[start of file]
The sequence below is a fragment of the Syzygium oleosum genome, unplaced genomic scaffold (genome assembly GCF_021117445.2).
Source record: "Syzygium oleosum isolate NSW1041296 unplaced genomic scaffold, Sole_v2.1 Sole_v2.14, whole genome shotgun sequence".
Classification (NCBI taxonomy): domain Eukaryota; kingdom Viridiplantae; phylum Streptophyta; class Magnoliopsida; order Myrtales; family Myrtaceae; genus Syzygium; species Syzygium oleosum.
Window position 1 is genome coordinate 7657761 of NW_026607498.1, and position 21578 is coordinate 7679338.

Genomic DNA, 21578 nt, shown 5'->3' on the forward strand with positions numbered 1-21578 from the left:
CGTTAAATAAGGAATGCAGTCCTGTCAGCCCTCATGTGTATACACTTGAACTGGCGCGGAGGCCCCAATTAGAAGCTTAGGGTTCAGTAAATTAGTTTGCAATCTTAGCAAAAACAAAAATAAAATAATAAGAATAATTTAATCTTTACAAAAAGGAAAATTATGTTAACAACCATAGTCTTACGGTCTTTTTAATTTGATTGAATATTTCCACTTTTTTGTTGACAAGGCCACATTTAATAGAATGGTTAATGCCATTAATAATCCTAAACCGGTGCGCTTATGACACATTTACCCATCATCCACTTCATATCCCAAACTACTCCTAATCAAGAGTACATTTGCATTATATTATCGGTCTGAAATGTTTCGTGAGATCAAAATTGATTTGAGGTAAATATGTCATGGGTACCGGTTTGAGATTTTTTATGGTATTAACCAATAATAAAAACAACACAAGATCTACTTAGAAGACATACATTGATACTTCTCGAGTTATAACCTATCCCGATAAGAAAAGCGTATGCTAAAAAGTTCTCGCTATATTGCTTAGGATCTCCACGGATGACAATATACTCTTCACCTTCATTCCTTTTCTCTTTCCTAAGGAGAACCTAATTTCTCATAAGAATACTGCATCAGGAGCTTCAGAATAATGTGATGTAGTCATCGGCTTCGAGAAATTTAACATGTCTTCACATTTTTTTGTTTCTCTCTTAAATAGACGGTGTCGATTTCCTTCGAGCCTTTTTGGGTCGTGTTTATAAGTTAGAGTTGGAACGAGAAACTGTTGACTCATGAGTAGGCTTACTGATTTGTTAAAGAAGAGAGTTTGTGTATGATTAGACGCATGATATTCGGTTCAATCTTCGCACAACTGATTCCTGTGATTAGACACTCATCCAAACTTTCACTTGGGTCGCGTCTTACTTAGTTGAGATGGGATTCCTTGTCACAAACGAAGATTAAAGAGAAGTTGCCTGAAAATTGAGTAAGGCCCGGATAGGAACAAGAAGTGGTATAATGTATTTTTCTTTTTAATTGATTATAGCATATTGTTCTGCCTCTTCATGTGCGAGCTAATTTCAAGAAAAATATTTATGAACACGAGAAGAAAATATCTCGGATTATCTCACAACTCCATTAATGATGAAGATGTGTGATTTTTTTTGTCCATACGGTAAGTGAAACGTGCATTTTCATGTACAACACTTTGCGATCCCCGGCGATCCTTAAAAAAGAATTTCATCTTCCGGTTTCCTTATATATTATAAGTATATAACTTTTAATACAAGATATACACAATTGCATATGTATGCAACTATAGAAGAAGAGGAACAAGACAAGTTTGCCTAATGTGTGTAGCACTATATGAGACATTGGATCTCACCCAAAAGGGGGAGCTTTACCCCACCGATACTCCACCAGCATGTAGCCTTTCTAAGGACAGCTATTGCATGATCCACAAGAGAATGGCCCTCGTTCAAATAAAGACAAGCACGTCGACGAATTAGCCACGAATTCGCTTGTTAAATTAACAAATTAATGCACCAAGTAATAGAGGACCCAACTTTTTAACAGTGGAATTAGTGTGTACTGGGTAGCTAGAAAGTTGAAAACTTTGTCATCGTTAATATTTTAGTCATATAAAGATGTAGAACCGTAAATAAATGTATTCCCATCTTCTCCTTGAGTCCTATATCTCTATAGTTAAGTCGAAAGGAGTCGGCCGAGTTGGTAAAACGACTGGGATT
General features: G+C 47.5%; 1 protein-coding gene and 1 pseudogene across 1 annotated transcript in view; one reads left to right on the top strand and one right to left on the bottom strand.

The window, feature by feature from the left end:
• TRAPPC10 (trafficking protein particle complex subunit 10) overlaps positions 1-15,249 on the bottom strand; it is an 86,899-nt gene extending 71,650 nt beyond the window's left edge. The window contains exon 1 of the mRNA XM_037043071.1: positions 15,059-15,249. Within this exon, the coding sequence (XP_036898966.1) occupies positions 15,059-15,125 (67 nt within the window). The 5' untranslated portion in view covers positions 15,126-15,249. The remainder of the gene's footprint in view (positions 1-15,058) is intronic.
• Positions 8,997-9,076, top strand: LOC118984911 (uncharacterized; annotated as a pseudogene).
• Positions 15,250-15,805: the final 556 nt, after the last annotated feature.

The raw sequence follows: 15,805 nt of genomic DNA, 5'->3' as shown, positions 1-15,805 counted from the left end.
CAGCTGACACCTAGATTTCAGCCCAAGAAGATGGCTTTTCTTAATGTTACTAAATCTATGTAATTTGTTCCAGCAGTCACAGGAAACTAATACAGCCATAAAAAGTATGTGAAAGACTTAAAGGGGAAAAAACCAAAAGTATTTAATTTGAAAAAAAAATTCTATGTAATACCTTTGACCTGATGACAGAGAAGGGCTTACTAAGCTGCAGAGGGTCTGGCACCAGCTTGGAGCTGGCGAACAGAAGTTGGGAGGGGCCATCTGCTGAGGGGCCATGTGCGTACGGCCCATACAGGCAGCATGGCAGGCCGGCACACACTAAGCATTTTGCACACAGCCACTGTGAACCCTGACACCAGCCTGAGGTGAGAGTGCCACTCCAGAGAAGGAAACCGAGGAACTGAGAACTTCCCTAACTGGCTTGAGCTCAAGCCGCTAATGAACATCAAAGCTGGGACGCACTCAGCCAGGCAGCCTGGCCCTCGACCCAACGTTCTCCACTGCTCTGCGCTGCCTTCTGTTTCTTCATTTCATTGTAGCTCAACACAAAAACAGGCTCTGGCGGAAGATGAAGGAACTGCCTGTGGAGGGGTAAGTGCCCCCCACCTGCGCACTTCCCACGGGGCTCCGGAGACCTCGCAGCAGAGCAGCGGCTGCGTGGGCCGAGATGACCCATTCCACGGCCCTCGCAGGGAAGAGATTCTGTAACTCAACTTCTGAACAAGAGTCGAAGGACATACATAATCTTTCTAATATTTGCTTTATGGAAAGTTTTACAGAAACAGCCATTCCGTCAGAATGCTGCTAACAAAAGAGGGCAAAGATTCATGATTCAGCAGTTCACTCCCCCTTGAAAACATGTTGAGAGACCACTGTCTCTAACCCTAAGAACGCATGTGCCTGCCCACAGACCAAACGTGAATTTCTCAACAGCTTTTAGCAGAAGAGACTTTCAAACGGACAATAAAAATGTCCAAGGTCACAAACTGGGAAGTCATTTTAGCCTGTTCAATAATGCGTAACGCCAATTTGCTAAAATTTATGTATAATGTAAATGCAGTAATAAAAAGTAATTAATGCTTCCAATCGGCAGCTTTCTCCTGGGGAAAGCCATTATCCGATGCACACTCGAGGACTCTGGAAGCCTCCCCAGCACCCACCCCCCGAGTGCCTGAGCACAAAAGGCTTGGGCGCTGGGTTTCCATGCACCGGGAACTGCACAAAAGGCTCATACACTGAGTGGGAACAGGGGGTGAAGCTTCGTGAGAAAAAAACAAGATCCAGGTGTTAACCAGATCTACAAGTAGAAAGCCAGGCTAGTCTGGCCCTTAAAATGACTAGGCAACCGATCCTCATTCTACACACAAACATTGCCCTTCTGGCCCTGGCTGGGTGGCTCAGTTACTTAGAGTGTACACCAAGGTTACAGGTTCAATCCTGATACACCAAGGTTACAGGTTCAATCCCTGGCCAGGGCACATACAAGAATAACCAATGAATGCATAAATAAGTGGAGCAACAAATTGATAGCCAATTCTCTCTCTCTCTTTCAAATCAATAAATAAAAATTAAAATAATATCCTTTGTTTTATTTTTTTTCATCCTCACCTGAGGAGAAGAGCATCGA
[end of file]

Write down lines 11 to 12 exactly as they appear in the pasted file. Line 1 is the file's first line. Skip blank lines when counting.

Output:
• Positions 15,250-15,805: the final 556 nt, after the last annotated feature.

The raw sequence follows: 15,805 nt of genomic DNA, 5'->3' as shown, positions 1-15,805 counted from the left end.